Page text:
“New Year’s Eve with Guy Lombardo and His Royal Canadians” was a long-standing hotel, radio, and television tradition for large swaths of the American public for some fifty years. The smooth dance orchestra would play popular music and Broadway hits in its “smooth swing” style and be there for the countdown to midnight when the ball dropped in Times Square and “Auld Lang Syne” was sung to ring in the New Year.
Joe Enroughty and His Royal Virginians [and the] Henrico Theatre…gracefully invited patrons into the golden age of the dance bands.
Audiences at the Henrico Theatre outside of Richmond enjoyed something of this tradition on a cold, windy January night in a performance by Joe Enroughty and His Royal Virginians. Mr. Enroughty, born after the passing of Royal Canadian bandleader Guy Lombardo, discovered this once-popular music in his youth and was immediately enamored of this dance orchestra consisting of brass, reeds, and occasionally flutes, tuba, and an accordion. He proceeded to found an orchestra with a music style and even a name heavily influenced by Lombardo—Joe Enroughty and His Royal Virginians.
In previous performances, Mr. Enroughty has conducted performances of Guy Lombardo hits of the past such as “Coquette” and “Sweethearts on Parade”—Lombardo recordings first produced in the 1920s. The band has played hits of the Swing Era of the 1940s in big band jazz tempo and style. This evening there was a twist. Eschewing Lombardo hits, they played most songs in the sweet, signature Lombardo style, noting it is, after all, “so close to New Year’s Eve.”
The Lombardo style proved an unusual but surprisingly fresh approach to country staples such as Johnny Cash’s “I Walk the Line,” sixties pop hits like Burt Bacharach’s “Do You Know the Way to San Jose?” and Broadway melodies such as “Lullaby of Broadway” and “Thoroughly Modern Millie.”
The audience was especially “in the mood” for the big band music of Glenn Miller. Anticipating this, Mr. Enroughty began the evening’s performance with “In the Mood,” which his band played to perfection in a near identical arrangement to the Glenn Miller classic. The trumpets of Stephen Moser and John Greenberg and the trombones of Russ Robertson and Erik Stegall were prominent and in fine swing performances for Miller’s “Pennsylvania 6-5000,” which additionally featured the band members chanting the one lyric to the song in unison. A far more mellow, Lombardo-inspired approach was in store for the lesser-heard Miller ballad, “Indian Summer.” The Duke Ellington band was saluted in a lively performance of “Satin Doll” and Count Basie’s orchestra recalled in “Kansas City.” A sonorous yet swinging saxophone solo was played by Fred Vaughn on the latter.
The Royal Virginians played a number of Latin dance numbers once popular with big bands, including the “Frenesi” of Artie Shaw, the “Andalucía” (“The Breeze and I”) of Jimmy Dorsey, and the “Two for Tea Cha-Cha” of the Tommy Dorsey Orchestra. While paying tribute to these swing/Latin amalgamations, the band would again turn to the Lombardo sound, which is closer in style to a ballroom dance orchestra than a jazz band. Although Mr. Enroughty reminded the audience that this was dance music, audience members preferred to listen, even when they left behind the easy-listening style during lively, pounding versions of Ray Anthony’s “Bunny Hop” and Les Elgart’s “Bandstand Boogie” (once the theme of the television mainstay “American Bandstand”).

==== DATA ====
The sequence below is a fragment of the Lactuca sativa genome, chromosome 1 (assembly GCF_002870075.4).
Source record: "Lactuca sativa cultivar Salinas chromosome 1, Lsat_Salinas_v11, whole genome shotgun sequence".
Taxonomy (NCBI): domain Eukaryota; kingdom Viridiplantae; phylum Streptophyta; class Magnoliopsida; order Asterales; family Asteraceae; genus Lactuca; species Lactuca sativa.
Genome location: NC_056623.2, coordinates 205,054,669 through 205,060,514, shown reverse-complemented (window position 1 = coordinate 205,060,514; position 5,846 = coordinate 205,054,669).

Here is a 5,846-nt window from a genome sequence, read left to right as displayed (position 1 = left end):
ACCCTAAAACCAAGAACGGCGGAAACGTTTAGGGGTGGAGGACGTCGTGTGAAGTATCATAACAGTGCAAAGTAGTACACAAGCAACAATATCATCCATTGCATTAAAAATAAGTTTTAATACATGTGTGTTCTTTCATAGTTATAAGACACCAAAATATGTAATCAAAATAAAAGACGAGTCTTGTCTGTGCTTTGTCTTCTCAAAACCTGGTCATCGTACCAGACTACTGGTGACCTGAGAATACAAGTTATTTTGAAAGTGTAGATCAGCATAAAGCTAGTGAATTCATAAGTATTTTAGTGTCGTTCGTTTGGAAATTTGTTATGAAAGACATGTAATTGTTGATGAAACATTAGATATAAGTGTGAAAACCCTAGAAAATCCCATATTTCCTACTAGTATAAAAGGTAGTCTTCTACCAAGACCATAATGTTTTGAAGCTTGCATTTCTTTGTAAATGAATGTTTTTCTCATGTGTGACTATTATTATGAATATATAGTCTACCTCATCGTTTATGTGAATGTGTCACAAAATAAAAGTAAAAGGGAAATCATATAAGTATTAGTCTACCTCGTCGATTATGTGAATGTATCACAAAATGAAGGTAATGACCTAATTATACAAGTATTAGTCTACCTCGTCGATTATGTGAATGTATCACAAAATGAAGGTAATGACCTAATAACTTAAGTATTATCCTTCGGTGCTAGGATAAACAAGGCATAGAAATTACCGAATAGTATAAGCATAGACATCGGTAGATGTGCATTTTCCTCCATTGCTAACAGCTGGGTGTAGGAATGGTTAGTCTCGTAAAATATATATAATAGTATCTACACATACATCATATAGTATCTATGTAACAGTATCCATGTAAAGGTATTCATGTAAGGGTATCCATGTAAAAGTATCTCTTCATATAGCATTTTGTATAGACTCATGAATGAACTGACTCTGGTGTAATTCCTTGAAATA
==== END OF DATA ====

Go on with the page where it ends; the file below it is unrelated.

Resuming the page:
A pair of excellent singers are featured in the Enroughty aggregation, namely Tony Ingram and Deborah Leone. Tony sang the moving Broadway tune “Once Upon a Time,” which proved very appropriate to an evening of nostalgia and recalling the Great American Songbook. Deborah ended the evening with a poignant “Over the Rainbow” from the classic film “The Wizard of Oz.”
Something should be mentioned of the venue, which incomparably augmented the one-evening performance. The Henrico Theatre is a 1938 classic movie theatre with an impressive Art Deco marquee. It gracefully invited patrons into the golden age of dance bands. This movie palace—with its vintage film projectors and cinema reels on display and posters of classic Hollywood premieres (including “The Wizard of Oz”)—prepared listeners for an evening of American popular music as perhaps no other venue could. When the Enroughty orchestra was not playing, historic recordings of Guy Lombardo and His Royal Canadians were heard, quite appropriately, over the movie-house loudspeakers. There was even the sweet smell of buttered popcorn on sale in the lobby for the nostalgic price of just one dollar.
We look forward to future evenings with this Richmond-based dance orchestra, especially hopeful to hear the Royal Virginians perform again in a like setting—perhaps continuing the Lombardo Royal Canadian tradition on a future New Year’s Eve.